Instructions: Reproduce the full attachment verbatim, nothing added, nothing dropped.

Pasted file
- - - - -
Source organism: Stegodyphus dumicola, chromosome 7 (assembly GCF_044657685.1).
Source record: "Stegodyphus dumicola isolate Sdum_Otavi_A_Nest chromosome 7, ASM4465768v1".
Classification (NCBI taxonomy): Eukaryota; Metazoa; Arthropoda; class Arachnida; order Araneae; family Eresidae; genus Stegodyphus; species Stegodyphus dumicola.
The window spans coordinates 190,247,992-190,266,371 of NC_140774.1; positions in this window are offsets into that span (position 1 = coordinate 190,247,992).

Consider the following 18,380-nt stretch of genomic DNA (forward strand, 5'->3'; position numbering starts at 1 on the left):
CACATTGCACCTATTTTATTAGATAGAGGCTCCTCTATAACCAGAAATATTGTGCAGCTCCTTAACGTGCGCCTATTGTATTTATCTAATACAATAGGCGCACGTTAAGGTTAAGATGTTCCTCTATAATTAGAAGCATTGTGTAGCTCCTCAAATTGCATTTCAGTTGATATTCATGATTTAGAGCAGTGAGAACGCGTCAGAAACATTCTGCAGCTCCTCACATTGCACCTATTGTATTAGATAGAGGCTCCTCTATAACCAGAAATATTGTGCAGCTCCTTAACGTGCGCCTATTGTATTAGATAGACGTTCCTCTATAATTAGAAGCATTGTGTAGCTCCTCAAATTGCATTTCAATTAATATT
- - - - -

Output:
Source organism: Stegodyphus dumicola, chromosome 7 (assembly GCF_044657685.1).
Source record: "Stegodyphus dumicola isolate Sdum_Otavi_A_Nest chromosome 7, ASM4465768v1".
Classification (NCBI taxonomy): Eukaryota; Metazoa; Arthropoda; class Arachnida; order Araneae; family Eresidae; genus Stegodyphus; species Stegodyphus dumicola.
The window spans coordinates 190,247,992-190,266,371 of NC_140774.1; positions in this window are offsets into that span (position 1 = coordinate 190,247,992).

Consider the following 18,380-nt stretch of genomic DNA (forward strand, 5'->3'; position numbering starts at 1 on the left):
CACATTGCACCTATTTTATTAGATAGAGGCTCCTCTATAACCAGAAATATTGTGCAGCTCCTTAACGTGCGCCTATTGTATTTATCTAATACAATAGGCGCACGTTAAGGTTAAGATGTTCCTCTATAATTAGAAGCATTGTGTAGCTCCTCAAATTGCATTTCAGTTGATATTCATGATTTAGAGCAGTGAGAACGCGTCAGAAACATTCTGCAGCTCCTCACATTGCACCTATTGTATTAGATAGAGGCTCCTCTATAACCAGAAATATTGTGCAGCTCCTTAACGTGCGCCTATTGTATTAGATAGACGTTCCTCTATAATTAGAAGCATTGTGTAGCTCCTCAAATTGCATTTCAATTAATATT